The wait() and waitpid() functions shall obtain status information pertaining to one of the caller's child processes. Various options permit status information to be obtained for child processes that have terminated or stopped. If status information is available for two or more child processes, the order in which their status is reported is unspecified. The wait() function shall suspend execution...
 write(2) -- write on a file
    The write() function attempts to write nbyte bytes from the buffer pointed to by buf to the file associated with the open file descriptor, fildes. If nbyte is 0, write() will return 0 and have no other results if the file is a regular file. Otherwise, the results are unspecified. On a regular file or other file capable of seeking, the actual writing of data proceeds from the position in the file i...
 writev(2) -- write on a file
    The write() function attempts to write nbyte bytes from the buffer pointed to by buf to the file associated with the open file descriptor, fildes. If nbyte is 0, write() will return 0 and have no other results if the file is a regular file. Otherwise, the results are unspecified. On a regular file or other file capable of seeking, the actual writing of data proceeds from the position in the file i...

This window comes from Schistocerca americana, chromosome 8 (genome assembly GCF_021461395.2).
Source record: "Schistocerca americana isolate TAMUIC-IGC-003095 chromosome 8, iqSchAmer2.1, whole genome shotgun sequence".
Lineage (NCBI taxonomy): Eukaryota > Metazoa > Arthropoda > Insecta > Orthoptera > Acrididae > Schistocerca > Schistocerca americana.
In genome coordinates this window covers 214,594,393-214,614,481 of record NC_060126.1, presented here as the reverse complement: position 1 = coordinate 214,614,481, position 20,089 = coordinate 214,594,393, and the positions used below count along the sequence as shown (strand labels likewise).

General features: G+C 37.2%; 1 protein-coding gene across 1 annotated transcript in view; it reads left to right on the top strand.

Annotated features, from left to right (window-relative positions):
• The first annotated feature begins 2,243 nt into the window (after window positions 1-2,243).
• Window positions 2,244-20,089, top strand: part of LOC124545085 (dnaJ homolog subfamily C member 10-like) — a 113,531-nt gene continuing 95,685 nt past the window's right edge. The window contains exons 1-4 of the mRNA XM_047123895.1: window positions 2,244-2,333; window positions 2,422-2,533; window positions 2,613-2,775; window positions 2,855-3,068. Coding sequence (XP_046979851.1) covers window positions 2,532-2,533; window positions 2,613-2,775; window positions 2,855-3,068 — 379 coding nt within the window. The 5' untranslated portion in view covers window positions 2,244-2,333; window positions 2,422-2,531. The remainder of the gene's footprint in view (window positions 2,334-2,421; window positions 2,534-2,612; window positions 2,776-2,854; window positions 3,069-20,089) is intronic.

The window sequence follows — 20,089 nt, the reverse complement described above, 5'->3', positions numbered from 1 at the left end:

_exit(2) -- terminate process
    exit() terminates the calling process and passes status to the system for inspection, see wait(2). Returning from main in a C program has the same effect as exit(); the status value is the function value returned by main (this value is undefined if main does not take care to return a value or to call exit() explicitly). If the calling process is multithreaded, all threads/lightweight process in th...
 __pset_rtctl(2) -- real-time processor set control
    HP-UX Processor Sets allow a subset of processors in the system to be isolated for exclusive use by specified threads and processes. Only the threads bound to a processor set can execute on processors in that processor set (see pset_create(2)). The __pset_rtctl() function extends processor set functionality for real-time applications to minimize operating system activities in a processor set. A pr...
 ApplicationShell(3) -- The ApplicationShell widget class
    ApplicationShell is used as the main top-level window for an application. An application should have more than one ApplicationShell only if it implements multiple logical applications.
 atexit(3) -- register a function to be called at program termination
    atexit() registers the function func to be called, without arguments, at normal program termination. Functions registered by atexit() are called in reverse order of registration. An atexit() call during exit processing is always unsuccessful. The number of registered functions should not exceed ATEXIT_MAX as specified in . When necessary, crt0() or dld.sl() (see crt0(3) and dld.sl(5)) re...
 audit_intro(3) -- Introduction to the DCE Audit API runtime.
    This introduction gives general information about the DCE Audit Application Programming Interface (API) and an overview of the following parts of the DCE Audit API runtime: + Runtime services + Environment variables + Data types and structures + Permissions required
<<  [Prev]  92  93  94  95  96  97  98  99  100  101  102  103  104  105  106  107  108  109  110  111  112  
113  114  115  116  117  118  119  120  121  122  123  124  125  126  127  128  129  130  131  132  [Next]  >>
Copyright © 2004-2005 DeniX Solutions SRL
newsletter delivery service